Last week, as tensions escalated in the Middle East, the Korean Peninsula, and in other global hotspots, there was also quite the incident within the White House – resulting in the early end of a press briefing.
It was on Wednesday, when New York Post reporter Steven Nelson, who has been a colorful critic of the Biden administration, interrupted Deputy Press Secretary Karine Jean-Pierre – claiming he hadn’t been called on during the past two seasons.
“And I’m not calling on you today,” Jean-Pierre responded.
Nelson further interrupted, stating, “You should be ashamed of that,” and then added, “That shows disrespect to a free and independent media to blacklist one of our country’s largest and most widely read newspapers, Karine. That shows contempt for a free and independent press.”
“I’m calling on somebody who I haven’t called on for a long time as well. Go ahead,” Jean-Pierre said in response to Nelson.
According to reports, voices were raised and despite efforts to restore order, the press conference was abruptly ended.
Business as Usual?
Even as Jean-Pierre has remained a loyal defender of the administration, Nelson has also been a fierce critic of President Joe Biden and has often found himself at odds with the White House. The White House correspondent has typically pressed the White House on “sensitive topics,” including allegations of corruption involving President Joe Biden and his son’s business dealings.
However, those questions have largely gone unanswered, which has led to further tension between the parties.
In June, Nelson confronted President Biden himself, challenging him on allegations of involvement in a bribery scheme with Ukrainian officials.
“Why did the Ukraine FBI informant file refer to you as the ‘Big Guy,’ Mr. Biden?” Nelson asked.
Biden paused before asking, “Why’d you ask such a dumb question?”
Tensions Between the Press and Press Secretary
The first modern press secretary, James Hagerty who served in the role during the Eisenhower administration, laid down many of the ground rules that are still largely used in White House briefings, including not playing favorites when calling on the media.
However, as some presidents – notably Lyndon Johnson, Richard Nixon, and Donald Trump – tended to show distrust or even contempt for the media, the role of the press secretary has only become more difficult. The deep divide in the nation is certainly reflected in the relationship that the press secretary has with the media today.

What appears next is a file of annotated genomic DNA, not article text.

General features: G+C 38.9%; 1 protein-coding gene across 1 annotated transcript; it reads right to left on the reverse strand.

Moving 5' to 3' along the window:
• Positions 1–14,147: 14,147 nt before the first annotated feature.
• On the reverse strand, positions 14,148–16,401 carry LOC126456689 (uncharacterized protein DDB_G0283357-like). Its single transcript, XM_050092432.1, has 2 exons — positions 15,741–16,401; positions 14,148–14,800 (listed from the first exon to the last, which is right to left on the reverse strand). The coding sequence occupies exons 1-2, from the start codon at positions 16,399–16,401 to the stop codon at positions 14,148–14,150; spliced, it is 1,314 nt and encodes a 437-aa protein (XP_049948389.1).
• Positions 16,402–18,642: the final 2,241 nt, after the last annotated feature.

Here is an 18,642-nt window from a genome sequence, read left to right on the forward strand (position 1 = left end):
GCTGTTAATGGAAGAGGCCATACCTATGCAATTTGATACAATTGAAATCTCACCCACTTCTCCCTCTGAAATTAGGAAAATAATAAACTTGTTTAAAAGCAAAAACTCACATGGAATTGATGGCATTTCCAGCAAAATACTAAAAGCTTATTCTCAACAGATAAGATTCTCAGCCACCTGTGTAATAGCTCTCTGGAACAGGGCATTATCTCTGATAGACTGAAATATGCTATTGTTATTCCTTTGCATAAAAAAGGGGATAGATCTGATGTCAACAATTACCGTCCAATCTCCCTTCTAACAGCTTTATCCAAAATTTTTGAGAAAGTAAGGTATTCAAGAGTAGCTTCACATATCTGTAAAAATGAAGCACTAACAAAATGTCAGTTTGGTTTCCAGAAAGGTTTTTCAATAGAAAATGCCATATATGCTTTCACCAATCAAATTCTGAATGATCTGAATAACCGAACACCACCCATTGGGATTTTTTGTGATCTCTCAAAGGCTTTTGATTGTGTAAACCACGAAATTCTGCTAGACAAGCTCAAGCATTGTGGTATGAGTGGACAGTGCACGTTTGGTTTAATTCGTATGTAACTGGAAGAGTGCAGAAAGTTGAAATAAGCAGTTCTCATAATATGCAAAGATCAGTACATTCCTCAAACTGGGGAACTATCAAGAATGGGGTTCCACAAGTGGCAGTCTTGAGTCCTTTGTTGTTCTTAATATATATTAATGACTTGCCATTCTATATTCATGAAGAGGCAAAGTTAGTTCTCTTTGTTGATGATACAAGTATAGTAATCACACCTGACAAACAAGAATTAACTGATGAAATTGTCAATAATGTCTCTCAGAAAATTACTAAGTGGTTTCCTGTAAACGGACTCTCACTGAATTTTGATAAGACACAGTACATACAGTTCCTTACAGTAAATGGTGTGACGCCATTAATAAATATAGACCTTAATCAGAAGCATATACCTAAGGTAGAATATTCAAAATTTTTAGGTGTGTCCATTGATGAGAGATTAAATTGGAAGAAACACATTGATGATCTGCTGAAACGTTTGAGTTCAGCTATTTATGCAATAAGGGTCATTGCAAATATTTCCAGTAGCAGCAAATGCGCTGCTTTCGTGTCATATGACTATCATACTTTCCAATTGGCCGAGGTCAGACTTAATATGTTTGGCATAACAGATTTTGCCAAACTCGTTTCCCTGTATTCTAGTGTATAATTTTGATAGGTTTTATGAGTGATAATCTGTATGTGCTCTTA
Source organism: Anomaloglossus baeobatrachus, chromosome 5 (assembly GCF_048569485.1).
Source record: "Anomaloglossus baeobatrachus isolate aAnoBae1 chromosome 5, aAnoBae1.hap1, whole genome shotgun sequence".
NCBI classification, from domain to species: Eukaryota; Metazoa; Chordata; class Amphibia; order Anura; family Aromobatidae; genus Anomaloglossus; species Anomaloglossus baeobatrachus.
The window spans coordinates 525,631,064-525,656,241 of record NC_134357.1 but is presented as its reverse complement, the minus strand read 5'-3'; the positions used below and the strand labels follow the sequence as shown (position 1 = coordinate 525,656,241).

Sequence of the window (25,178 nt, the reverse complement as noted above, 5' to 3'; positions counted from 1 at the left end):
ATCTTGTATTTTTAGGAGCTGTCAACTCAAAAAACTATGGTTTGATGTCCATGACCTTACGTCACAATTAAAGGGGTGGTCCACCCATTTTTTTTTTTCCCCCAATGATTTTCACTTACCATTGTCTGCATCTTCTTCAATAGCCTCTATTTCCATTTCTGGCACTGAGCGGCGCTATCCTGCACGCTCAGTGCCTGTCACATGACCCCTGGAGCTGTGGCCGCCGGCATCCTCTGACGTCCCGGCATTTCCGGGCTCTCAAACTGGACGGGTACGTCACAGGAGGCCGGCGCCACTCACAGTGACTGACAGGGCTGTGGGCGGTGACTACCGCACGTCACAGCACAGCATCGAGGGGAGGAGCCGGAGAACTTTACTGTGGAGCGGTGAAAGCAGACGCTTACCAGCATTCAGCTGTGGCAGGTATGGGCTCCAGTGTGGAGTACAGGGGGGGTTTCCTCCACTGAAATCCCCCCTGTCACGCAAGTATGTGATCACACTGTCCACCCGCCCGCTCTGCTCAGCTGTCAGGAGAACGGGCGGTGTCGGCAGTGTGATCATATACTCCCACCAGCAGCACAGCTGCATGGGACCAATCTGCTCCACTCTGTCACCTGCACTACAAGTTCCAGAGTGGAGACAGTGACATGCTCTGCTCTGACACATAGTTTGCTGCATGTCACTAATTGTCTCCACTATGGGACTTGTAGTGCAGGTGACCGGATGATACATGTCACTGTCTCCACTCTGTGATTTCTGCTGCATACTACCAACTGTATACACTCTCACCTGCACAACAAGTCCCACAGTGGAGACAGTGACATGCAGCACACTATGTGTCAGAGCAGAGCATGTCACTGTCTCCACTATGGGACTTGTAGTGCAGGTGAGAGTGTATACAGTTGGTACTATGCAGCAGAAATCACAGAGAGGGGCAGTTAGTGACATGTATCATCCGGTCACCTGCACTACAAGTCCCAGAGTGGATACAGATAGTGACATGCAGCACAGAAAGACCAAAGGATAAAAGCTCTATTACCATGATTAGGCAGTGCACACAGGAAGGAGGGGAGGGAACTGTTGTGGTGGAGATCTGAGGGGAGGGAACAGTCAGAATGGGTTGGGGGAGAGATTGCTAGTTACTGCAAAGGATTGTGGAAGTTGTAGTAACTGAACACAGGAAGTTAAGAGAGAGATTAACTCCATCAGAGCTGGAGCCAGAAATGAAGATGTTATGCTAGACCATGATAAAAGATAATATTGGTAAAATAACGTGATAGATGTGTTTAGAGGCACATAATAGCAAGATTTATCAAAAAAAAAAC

“Since the Clinton administration, the relationship between the press and the President has deteriorated so much that civil political discourse is nearly impossible. No single actor can be blamed, not the President, nor the press, but a complex interplay of factors that have created a crisis of journalism and the presidency. Ultimately, this has significantly altered the role and function of the White House Press Secretary,” a 2020 study from Eastern Washington University noted.
It added, “The role of White House Press Secretary is an extremely difficult one. To go to the podium every day and answer the questions of an adversarial media can be extremely taxing.”
This can also explain why press secretaries rarely serve more than three years.
Yet, some of it also comes down to their relationship with the president. While Jody Powell served as President Jimmy Carter’s only press secretary, and Marlin Fitzwater actually served as Ronald Reagan’s final press secretary and continued in the role for all of George H.W. Bush’s term in office, serving nearly six years, four individuals filled the role under former President Donald Trump. None of them had what could be described as a friendly relationship with the press.
That would seem to be the job.
Author Experience and Expertise
A Senior Editor for 19FortyFive, Peter Suciu is a Michigan-based writer. He has contributed to more than four dozen magazines, newspapers, and websites with over 3,200 published pieces over a twenty-year career in journalism. He regularly writes about military hardware, firearms history, cybersecurity, politics, and international affairs. Peter is also a Contributing Writer for Forbes and Clearance Jobs. You can follow him on Twitter: @PeterSuciu.